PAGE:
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303. Splitting apart (VIII)

Moby-Dick is acclaimed as a classic, so much so that even though most people have not read it we all know the plot. Captain Ahab, the peg-legged captain, takes his crew on a futile quest for the titular whale; a quest that ends in madness and the destruction of his ship, the Pequod, and the death of the crew save the narrator, Ishmael. Yet Moby-Dick was only “rediscovered” and proclaimed a classic around the 1930s, having sunk without trace upon its release.

Moby-Dick was drawn from the depths for a specific reason; it was seen as a novel that was for democracy, for the left, and against autocracy. The leftist intellectuals in the 1930s who lauded Moby-Dick as the quintessential American story had Mussolini and Hitler in mind. The reader was meant to think, “Here is the result of one man’s rule: madness and ruin, complete destruction.” The lesson: we Americans are anti-Ahabs; as with Ishmael himself, we are landlubbers—Nantucket ways are strange and fearful to us.

Who is Ahab? Not Stalin. Stalin, you must understand, was a democrat; he created the people’s democracies, so he could not possibly be Ahab. Mussolini is more the mark. Mussolini, who, as a former journalist and Socialist deputy, was more akin to the democratic intellectuals who promoted Moby-Dick than they would like. Indeed, the real target for the Ahabic caricature was any responsible man. Mussolini was more responsible than Stalin, hence he was Ahab.

What place would be most fearful for a left-wing intellectual? A ship. A small self-contained community for which one man is responsible. The sea captain is an extremely responsible position; and there were captains who really took the dictum that they should go down with their ships seriously—a position of maximal responsibility in accordance with Gnon, for if the vessel is sinking because of the captain’s errors his commitment to go down with his ship usefully removes his faulty skills from the, so to speak, shipping pool. The democrat—the left-wing intellectual—will abominate the ship, for there are few places to shirk and hide onboard; and the lines of responsibility are very clear, everyone knows where the buck stops. There is no committee to game or appeal to, and few opportunities to manipulate the mob.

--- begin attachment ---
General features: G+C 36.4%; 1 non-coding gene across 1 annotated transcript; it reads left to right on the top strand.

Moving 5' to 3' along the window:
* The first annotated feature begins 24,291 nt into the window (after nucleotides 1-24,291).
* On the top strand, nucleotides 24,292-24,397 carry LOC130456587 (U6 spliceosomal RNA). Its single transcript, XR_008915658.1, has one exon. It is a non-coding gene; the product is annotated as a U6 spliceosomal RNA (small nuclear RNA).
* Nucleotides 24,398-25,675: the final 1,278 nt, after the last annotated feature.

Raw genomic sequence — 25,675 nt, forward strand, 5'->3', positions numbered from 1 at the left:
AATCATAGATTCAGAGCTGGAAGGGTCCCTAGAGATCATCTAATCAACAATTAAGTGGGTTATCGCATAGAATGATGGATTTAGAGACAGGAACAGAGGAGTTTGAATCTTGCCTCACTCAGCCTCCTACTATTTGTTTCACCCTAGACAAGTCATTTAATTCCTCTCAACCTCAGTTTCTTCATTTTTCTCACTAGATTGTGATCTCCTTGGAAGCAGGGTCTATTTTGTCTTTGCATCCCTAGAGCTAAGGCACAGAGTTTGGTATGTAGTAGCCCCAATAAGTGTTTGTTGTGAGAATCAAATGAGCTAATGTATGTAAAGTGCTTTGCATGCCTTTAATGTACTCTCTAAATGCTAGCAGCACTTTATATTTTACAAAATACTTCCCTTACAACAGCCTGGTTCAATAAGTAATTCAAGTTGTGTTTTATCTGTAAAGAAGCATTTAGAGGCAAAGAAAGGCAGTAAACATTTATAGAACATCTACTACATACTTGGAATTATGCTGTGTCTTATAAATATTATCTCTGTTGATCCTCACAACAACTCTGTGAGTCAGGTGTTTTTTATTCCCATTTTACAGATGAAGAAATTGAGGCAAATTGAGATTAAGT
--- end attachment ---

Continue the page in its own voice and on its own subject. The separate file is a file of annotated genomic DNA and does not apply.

The man at sea is caught between nature—the unpitying sea—which makes him feel small and unimportant and an uber father-figure, the captain. For the left-wing intellectual, it is rebarbative to be made so small and unimportant. The captain—Ahab with his big ambitions—must be made a tyrant, cruel and insane. Now, there are always mutinies; and yet there is a sense in which, unlike a revolution that engulfs a whole country, it is easier to see who is really at fault on a small ship.

Everyone agrees that Moby Dick, his big white self, stands for God or some metaphysical beyond—the ineffable. The democratic message: those responsible men who seek something greater, something ineffable, are insane and will kill everyone. So Moby-Dick can be seen to support secular materialism. “Don’t go chasing Moby Dick, there’s nothing more than matter. You’ll go mad and die.”

None of this detracts from Melville’s novel; his novel really is excellent, mostly it has been reframed in a certain way; but we should remember that the 19th century was a high time for novels, there are stories of equal quality that have been forgotten because they were not amenable to political interpretation. In a juvenile line, consider Mr. Midshipman Easy, a once popular but now forgotten yarn by a naval captain. Mr. Easy’s father does not believe in private property and is infatuated with “the rights of man”; his son believes the same, but is rescued by a stint in the Royal Navy, where he learns personal responsibility and so becomes a successful privateer. Of course, those cavilling intellectuals in the 1930s were the same men as Midshipman Easy’s father, afraid their children would run away to sea.

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